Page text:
Meanwhile, every week, the parents found themselves coming over to the school to bring food, firewood, and even water since there was no borehole nearby.
The parents, members of the school’s Parents and Teachers Association, soon got talking about their problems; mainly financial. They agreed to start saving money together and lending amongst themselves. With Ojok’s help, they started a Village Saving and Loan Association – a “village bank.”
The village bank became so successful to the extent that in just five months, the parents had saved Shs3.5 million.
“It looks like a small amount of money but it was actually the biggest savings any group had ever saved in the whole village,” Ojok says.
“I think what pushed them is the vision and the possibility,” he says, “I used this opportunity to make them see the bigger picture,” he says, “I became a part of the VSLA. So, I think there was trust and the momentum built on.”
Ojok noticed that whenever the parents came for the VSLA meetings, they wanted to buy basic goods and stationery. Usually that meant waiting for the Sunday flea market in a village about 6km away. Ojok started a shop that stocked most of the items they wanted.
“This shop then became the hub,” says Ojok.
Soon the area evolved into a market space. General merchandise was traded and local women bought and sold farm produce.
“This is how this space started growing,” says Ojok, “I never envisioned this.”
Okere City is born
Soon, Ojok envisioned the idea of Okere City.
“I was like ‘why do I go to Lira or Kampala’? I visit these towns to have access to basic services; education, health and other amenities. So I was like, what if we created these amenities right here?”
“The children already come to the school; the parents come to the shop, so how about we just expand the scope and scale of these operations, what would be the outcome?”
“This is how the whole idea of Okere City came about. I never set out to start up a project in the village,” he told The Independent.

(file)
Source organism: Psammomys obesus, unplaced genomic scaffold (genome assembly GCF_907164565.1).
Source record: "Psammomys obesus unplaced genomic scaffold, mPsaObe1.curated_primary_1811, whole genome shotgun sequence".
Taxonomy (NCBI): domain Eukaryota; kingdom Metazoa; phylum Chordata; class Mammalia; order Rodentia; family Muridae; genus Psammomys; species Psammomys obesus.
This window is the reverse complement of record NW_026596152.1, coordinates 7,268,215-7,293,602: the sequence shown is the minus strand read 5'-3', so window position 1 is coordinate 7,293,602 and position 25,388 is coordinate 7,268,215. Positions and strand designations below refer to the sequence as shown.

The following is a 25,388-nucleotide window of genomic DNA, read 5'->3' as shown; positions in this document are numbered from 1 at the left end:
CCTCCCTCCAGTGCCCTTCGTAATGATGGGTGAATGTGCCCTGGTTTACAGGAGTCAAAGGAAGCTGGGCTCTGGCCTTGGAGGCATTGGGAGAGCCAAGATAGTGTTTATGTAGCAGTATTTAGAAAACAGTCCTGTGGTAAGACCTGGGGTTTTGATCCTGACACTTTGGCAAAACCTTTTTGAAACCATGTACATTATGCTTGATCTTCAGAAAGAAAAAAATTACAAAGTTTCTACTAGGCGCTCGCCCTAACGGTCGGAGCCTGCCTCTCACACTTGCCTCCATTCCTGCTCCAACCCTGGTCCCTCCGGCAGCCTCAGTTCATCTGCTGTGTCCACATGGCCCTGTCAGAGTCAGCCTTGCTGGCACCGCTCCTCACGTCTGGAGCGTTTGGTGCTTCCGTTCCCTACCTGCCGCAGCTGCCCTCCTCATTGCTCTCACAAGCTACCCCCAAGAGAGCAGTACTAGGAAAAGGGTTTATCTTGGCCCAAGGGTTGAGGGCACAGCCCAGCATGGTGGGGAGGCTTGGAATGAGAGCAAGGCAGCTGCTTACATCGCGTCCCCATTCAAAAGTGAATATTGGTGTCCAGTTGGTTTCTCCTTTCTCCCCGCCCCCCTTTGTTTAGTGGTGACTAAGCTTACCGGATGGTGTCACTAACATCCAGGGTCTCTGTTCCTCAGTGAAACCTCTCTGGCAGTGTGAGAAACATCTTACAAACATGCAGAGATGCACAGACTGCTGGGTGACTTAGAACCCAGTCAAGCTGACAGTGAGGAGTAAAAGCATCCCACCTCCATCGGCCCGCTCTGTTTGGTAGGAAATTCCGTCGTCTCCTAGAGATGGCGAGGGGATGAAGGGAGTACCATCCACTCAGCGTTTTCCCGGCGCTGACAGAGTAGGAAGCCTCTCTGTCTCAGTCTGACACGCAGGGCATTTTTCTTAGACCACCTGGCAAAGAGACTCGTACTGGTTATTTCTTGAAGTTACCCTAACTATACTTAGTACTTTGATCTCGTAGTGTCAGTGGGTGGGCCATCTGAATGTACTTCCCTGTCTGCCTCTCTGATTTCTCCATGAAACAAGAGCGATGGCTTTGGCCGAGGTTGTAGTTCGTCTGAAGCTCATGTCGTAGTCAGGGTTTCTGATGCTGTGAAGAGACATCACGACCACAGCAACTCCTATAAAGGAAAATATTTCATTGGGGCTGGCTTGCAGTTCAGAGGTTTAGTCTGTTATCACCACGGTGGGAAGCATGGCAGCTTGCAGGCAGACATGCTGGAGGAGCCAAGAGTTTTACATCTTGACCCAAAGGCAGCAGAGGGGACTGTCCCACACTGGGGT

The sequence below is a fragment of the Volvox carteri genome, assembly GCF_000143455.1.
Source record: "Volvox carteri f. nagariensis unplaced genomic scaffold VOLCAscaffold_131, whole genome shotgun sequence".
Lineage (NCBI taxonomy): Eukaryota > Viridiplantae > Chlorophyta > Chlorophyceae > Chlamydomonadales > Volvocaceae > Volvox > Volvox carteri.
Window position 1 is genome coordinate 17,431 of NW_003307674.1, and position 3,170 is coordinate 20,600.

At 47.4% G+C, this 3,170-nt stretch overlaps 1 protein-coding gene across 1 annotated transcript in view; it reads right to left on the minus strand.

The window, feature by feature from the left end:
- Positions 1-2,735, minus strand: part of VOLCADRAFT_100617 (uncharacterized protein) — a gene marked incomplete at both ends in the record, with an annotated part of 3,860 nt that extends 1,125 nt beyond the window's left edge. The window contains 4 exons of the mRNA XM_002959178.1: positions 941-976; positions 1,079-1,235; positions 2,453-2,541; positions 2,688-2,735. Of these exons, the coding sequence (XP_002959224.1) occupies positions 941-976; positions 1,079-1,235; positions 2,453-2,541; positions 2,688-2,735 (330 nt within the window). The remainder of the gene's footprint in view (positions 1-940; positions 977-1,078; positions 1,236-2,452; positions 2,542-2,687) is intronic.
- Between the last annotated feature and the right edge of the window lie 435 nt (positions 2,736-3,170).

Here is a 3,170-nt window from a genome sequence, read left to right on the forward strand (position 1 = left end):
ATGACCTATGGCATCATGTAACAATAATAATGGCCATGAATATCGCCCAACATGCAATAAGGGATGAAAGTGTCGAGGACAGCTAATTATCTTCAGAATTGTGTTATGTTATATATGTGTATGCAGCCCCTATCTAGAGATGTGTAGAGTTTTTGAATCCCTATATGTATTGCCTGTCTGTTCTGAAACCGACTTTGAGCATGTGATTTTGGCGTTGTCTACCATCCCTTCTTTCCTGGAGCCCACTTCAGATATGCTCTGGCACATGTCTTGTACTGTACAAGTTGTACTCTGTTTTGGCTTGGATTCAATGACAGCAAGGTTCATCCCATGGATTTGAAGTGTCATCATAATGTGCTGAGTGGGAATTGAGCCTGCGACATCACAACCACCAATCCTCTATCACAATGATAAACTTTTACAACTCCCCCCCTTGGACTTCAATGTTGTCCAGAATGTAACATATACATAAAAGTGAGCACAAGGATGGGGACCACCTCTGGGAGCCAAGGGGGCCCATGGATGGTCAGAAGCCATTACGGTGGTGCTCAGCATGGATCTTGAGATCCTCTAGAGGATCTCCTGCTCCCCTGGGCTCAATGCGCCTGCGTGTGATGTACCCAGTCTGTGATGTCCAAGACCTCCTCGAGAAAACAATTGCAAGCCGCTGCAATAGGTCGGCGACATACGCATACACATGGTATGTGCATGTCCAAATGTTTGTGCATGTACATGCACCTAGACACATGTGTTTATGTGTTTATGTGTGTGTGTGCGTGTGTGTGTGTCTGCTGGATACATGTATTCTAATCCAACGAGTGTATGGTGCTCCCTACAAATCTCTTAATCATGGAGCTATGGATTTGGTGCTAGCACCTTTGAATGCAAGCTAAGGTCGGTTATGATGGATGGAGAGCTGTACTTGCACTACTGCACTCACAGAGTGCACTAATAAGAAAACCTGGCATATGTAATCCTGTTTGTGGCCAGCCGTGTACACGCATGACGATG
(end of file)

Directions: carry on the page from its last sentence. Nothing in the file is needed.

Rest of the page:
He says by end of 2019, the only money he had sunk into the project was the salary for the nursery school teacher.
“I wasn’t scared at all. I am a student of development. I studied business administration and management. I studied social entrepreneurship and business modelling innovation,” he says.
“So when these things started evolving and numbers kept expanding and people started appreciating; local women coming over to sell local brew and people coming to get drunk, I did not chastise or abuse them because I thought they were being too drunk or too lazy.”
Ojok told The Independent that it was during the COVID-19 lockdown in early 2020 that he decided to consolidate the idea of building a resilient community.
“I saw first hand how fragile everything around me was,” he says, “I saw fragilities in the so-called urban spaces. I couldn’t imagine that just in a short time, things had come to a standstill.”
He says seeing poor people in the capital, Kampala; struggle during the COVID-19 lockdown jolted him into questioning things. He realised that most of the challenges in large urban areas are structural policy problems that one cannot innovate around. But maybe Okere was small for him to be more impactful, he thought.
“Maybe Okere would understand me because may be we speak the same language, maybe we have been through the same challenges and maybe together we could imagine how we could go to a better future.”
In 2021, when the COVID-19 lockdown was lifted, Okere kicked back into life again.
Ojok told The Independent that he wants Okere City to be based around the Shea trees which grow naturally in the area. He says the idea occurred to him one hot afternoon as he lay under a giant Shea nut tree, looking at the clumps of round green and golden brown fruits above.
He started researching on the internet and saw that most of the information on Shea butter was from West Africa; Ghana, Burkina Faso, Niger and Senegal.
“But I was like, we have this tree but we hardly have any useful information,” he says, “The only Ugandan information out there was how people were chopping down the Shea tree.” More than 80% of the Shea nut tree had been cut but Ojok saw the possibilities.
“I know people in my community don’t use Shea butter as a cosmetic product, they only use it for food,” he says.
Even then, after a few conversations, he realised that the Shea nut tree had ceased being a central factor in people’s economic and socio-cultural lives.
“So, because the Shea nut tree was not connected to their economic reality, they were chopping the trees down. This is why you see poor people destroying a resource and you think they are stupid,” he says, “It was all about the economics of it.”
His vision was to get the community to come together into a cooperative to collect the nuts, store them, and sell them. By July 2020 they had registered as a cooperative society which now has 120 members registered after paying Shs 5, 000 each.